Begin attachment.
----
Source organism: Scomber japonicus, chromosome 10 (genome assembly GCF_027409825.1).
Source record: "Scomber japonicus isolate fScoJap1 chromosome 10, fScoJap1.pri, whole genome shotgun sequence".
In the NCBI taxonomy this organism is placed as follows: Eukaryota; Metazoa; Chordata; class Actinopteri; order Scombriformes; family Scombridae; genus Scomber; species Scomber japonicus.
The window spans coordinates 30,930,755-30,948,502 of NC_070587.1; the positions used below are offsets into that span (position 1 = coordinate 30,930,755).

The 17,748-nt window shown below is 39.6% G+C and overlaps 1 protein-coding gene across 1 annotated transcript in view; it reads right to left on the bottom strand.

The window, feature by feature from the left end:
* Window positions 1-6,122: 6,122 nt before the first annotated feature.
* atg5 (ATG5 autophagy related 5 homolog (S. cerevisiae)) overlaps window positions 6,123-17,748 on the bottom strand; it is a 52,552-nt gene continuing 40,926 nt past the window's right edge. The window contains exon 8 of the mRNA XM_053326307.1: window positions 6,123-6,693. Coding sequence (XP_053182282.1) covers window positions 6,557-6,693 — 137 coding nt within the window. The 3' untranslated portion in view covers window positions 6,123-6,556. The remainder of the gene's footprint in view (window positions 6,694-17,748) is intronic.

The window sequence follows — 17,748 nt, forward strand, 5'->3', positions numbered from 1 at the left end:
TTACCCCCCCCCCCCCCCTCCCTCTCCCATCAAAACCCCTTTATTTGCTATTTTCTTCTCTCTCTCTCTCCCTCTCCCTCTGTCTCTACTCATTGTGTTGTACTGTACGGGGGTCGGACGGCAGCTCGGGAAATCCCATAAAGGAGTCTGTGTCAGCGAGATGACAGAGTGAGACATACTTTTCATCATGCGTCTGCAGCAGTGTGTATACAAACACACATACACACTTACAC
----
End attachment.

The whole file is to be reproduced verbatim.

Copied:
Source organism: Scomber japonicus, chromosome 10 (genome assembly GCF_027409825.1).
Source record: "Scomber japonicus isolate fScoJap1 chromosome 10, fScoJap1.pri, whole genome shotgun sequence".
In the NCBI taxonomy this organism is placed as follows: Eukaryota; Metazoa; Chordata; class Actinopteri; order Scombriformes; family Scombridae; genus Scomber; species Scomber japonicus.
The window spans coordinates 30,930,755-30,948,502 of NC_070587.1; the positions used below are offsets into that span (position 1 = coordinate 30,930,755).

The 17,748-nt window shown below is 39.6% G+C and overlaps 1 protein-coding gene across 1 annotated transcript in view; it reads right to left on the bottom strand.

The window, feature by feature from the left end:
* Window positions 1-6,122: 6,122 nt before the first annotated feature.
* atg5 (ATG5 autophagy related 5 homolog (S. cerevisiae)) overlaps window positions 6,123-17,748 on the bottom strand; it is a 52,552-nt gene continuing 40,926 nt past the window's right edge. The window contains exon 8 of the mRNA XM_053326307.1: window positions 6,123-6,693. Coding sequence (XP_053182282.1) covers window positions 6,557-6,693 — 137 coding nt within the window. The 3' untranslated portion in view covers window positions 6,123-6,556. The remainder of the gene's footprint in view (window positions 6,694-17,748) is intronic.

The window sequence follows — 17,748 nt, forward strand, 5'->3', positions numbered from 1 at the left end:
TTACCCCCCCCCCCCCCCTCCCTCTCCCATCAAAACCCCTTTATTTGCTATTTTCTTCTCTCTCTCTCTCCCTCTCCCTCTGTCTCTACTCATTGTGTTGTACTGTACGGGGGTCGGACGGCAGCTCGGGAAATCCCATAAAGGAGTCTGTGTCAGCGAGATGACAGAGTGAGACATACTTTTCATCATGCGTCTGCAGCAGTGTGTATACAAACACACATACACACTTACAC